Patterns of mortality among plumbers and pipefitters

Am J Ind Med. 1986;10(1):73-89. doi: 10.1002/ajim.4700100109.


A proportionate mortality ratio (PMR) study was undertaken of 7,121 members and retirees of the United Association of Plumbers and Pipefitters in California who died in 1960-79. The PMR for all malignant neoplasms was 1.24, with a major contribution from lung cancers (PMR = 1.41). Lung cancer PMRs were consistently elevated, through the 20-year study period, across the pipe trades and within different birth cohorts. Sixteen mesothelioma deaths occurred, suggesting asbestos as a risk factor. PMRs for malignancies of the stomach, kidney, brain, and lymphopoietic system were also elevated, especially among plumbers. Chronic rheumatic heart disease, emphysema, liver cirrhosis, and all external causes of death were the major non-cancer causes with significantly elevated PMRs. There were significant deficits in diabetes mellitus, all pneumonia, chronic nephritis, and vascular lesions of the central nervous system (CNS). PMRs for successive birth cohorts among all study subjects revealed decreasing emphysema risk, suggesting previous reduction of a risk factor for this disease. Among plumbers, PMRs for death due to several non-respiratory malignancies showed an increasing trend with recency of birth cohort.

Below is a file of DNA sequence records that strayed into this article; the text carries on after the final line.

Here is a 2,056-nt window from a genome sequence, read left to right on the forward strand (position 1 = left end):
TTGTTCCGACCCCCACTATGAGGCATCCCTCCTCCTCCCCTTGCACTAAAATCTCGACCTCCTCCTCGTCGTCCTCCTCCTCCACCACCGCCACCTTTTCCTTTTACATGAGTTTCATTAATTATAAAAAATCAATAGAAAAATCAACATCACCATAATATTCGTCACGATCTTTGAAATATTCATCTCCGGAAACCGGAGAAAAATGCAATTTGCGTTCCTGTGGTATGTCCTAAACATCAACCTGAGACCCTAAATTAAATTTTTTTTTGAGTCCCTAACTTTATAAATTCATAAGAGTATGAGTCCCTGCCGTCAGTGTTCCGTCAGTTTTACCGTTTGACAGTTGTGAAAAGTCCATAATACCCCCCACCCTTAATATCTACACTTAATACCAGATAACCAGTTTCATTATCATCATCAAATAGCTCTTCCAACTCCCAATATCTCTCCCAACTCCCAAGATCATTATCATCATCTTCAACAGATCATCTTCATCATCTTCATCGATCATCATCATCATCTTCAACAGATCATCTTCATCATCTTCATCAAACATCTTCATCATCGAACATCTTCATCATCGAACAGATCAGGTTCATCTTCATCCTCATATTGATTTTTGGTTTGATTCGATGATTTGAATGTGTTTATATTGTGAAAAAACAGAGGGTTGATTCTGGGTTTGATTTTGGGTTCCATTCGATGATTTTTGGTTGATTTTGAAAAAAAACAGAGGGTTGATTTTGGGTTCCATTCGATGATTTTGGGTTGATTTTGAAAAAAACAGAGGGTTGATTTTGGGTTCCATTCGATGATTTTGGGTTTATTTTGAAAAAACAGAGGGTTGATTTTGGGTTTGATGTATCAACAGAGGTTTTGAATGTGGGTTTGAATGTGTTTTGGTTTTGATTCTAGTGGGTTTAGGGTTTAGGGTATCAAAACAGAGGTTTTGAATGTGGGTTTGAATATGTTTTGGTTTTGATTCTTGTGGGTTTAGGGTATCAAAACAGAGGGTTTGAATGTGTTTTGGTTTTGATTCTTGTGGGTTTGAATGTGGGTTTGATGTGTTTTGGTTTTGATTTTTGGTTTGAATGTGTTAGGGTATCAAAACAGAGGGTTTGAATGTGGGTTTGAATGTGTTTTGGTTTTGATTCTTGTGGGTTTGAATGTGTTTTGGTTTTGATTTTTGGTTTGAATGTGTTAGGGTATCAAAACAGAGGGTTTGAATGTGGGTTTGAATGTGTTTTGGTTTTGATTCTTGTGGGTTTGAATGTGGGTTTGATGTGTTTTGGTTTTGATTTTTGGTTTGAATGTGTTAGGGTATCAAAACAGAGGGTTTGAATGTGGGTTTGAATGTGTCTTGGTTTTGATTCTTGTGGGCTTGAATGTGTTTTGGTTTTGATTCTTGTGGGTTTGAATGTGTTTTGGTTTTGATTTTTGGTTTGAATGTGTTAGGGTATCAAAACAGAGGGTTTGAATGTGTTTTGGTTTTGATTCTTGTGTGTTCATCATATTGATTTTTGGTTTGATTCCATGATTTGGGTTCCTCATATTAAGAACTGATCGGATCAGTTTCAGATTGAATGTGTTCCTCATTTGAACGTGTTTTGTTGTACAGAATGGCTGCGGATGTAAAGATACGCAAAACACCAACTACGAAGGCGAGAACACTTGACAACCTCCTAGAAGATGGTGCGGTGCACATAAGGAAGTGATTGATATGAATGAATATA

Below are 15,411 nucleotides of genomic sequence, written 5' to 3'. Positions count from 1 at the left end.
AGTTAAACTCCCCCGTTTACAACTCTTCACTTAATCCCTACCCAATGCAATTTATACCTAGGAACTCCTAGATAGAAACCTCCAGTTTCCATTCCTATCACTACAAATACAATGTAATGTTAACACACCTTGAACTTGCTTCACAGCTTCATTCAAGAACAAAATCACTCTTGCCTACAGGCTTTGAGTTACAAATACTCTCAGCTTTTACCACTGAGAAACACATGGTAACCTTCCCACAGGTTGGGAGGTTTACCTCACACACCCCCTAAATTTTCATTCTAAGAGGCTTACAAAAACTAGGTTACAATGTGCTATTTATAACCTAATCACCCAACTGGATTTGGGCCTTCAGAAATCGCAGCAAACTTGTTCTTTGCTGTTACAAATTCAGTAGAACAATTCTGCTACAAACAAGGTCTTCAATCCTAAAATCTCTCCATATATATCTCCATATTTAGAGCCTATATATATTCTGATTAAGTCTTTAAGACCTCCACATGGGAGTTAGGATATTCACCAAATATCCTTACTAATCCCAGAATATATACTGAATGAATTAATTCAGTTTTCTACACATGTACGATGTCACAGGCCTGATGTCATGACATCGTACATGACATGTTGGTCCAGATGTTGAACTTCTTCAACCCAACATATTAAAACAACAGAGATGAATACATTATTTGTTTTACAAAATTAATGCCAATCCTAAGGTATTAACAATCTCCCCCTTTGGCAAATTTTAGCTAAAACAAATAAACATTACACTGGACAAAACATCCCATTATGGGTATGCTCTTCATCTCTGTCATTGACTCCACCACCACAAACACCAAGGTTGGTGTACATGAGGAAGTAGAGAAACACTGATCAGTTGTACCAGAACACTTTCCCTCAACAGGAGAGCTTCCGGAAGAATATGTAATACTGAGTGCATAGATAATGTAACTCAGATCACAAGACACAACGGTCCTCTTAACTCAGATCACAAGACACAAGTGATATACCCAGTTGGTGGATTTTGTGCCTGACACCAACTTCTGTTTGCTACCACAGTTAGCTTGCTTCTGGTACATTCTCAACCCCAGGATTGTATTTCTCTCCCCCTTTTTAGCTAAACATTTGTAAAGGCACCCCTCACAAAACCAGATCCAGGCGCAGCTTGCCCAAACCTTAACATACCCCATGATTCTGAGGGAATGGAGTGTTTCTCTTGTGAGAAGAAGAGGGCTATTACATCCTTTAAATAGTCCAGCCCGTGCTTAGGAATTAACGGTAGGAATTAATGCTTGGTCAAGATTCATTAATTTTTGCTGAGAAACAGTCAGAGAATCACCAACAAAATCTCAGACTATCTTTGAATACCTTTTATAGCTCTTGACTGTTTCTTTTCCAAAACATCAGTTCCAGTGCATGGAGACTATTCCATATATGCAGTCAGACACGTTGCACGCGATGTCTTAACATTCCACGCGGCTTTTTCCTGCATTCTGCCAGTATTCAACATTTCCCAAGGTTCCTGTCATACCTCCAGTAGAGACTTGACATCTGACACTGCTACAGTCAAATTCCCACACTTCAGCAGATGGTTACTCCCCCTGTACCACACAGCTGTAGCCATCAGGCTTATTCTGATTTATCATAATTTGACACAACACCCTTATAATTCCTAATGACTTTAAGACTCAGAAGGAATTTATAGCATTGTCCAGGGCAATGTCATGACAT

MeSH terms

  • Adult
  • Aged
  • California
  • Emphysema / mortality
  • Humans
  • Liver Cirrhosis / mortality
  • Mesothelioma / mortality
  • Middle Aged
  • Neoplasms / mortality
  • Occupational Diseases / mortality*
  • Rheumatic Heart Disease / mortality
  • Sanitary Engineering*